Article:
Forty-five minutes later the conductor arrives to punch my ticket. He pauses, scowls, I hear, "Out, out," the rest is in Italian. What does he mean, "Out, out"? We are in the country-side. Then he points to a little box of a station that may have been open during WWII but certainly not now! Windows are boarded. Looming, he commands, "Back, back," then, "Venice". He points to my luggage and reaches for the chord.
Within five minutes, my luggage and I watch the back of the train, shrink. I am so lost. Should I cry or start walking? The latter holds more hope. Crossing five or six tracks, passing the little station, I head down a dirt road which is tough on luggage wheels and praying to see a human who speaks English. I spot an old man and show him my ticket. He points to a building down the road. Again, no English yet the clerk sells tickets but not to Florence. I buy one for Venice. What else to do?
Finally, arriving back to my starting point, I find a ticket agent who speaks English. I had to restrain myself from jumping over the counter and hugging her. My third ticket of the day and I am still in Venice. Now, it is mid afternoon instead of early morning. Again, I find the train and settle in. As it begins to move, another passenger arrives and ask to see my ticket. Wrong seat, wrong compartment, wrong car but at least the right train, I think. He looks at my luggage, nods and smiles. I thank him for his generosity. I have a seat.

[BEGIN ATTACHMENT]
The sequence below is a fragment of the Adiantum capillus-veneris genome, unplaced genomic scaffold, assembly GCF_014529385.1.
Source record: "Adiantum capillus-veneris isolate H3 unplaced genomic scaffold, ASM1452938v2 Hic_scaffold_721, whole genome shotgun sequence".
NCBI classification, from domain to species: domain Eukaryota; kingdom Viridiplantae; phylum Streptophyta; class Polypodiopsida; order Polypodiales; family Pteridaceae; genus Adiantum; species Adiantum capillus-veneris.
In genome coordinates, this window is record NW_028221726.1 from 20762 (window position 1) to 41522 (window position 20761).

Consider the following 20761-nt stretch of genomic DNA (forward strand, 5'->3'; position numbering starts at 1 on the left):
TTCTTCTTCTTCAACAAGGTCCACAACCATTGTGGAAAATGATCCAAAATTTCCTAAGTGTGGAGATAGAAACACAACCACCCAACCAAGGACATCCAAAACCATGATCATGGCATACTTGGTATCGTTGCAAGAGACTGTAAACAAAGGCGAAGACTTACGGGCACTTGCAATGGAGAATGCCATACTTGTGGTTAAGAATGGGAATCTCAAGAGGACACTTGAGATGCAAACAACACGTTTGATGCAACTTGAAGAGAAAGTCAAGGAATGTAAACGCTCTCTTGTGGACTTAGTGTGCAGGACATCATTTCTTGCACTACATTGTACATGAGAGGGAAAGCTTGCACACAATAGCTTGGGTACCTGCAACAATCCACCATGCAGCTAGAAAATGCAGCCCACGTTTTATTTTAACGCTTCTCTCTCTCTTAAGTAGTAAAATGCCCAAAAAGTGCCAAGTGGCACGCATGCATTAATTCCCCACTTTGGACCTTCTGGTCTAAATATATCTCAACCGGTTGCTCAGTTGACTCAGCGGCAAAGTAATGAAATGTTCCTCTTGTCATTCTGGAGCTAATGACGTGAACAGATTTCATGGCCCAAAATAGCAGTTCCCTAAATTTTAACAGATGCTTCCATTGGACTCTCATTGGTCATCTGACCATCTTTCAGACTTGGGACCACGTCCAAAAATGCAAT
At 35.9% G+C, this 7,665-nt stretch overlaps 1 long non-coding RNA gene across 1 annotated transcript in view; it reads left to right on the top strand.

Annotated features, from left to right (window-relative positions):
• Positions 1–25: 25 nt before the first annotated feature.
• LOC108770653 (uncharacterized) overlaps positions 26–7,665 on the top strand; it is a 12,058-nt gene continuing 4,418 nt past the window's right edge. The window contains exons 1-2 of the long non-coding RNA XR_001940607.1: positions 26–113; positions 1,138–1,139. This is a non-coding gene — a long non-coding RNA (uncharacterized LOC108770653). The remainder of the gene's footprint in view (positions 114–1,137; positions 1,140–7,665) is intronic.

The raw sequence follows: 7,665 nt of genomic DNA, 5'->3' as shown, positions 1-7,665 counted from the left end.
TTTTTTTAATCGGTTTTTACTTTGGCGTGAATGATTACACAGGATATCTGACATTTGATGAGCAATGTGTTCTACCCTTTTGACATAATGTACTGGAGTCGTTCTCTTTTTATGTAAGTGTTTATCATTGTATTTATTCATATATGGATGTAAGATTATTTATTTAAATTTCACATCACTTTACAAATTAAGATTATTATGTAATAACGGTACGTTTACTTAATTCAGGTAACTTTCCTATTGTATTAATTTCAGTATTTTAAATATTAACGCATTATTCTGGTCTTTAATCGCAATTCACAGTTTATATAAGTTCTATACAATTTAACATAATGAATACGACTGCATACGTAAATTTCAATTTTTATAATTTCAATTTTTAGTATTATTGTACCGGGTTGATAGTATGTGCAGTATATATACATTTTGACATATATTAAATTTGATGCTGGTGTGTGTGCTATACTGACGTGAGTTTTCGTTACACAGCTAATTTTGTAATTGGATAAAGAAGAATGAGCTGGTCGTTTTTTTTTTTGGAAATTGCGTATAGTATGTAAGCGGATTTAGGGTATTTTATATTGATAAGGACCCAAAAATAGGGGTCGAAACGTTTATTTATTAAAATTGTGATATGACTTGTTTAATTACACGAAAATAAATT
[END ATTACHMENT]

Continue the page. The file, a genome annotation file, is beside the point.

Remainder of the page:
An hour later the train stops. Country-side again and the light is fading. Some passer tells me the train just hit and killed a man. We are waiting for the police. People pile out. I keep my "nice-guy" seat. A couple of hours and we are on our way again. I won't make Florence in the light.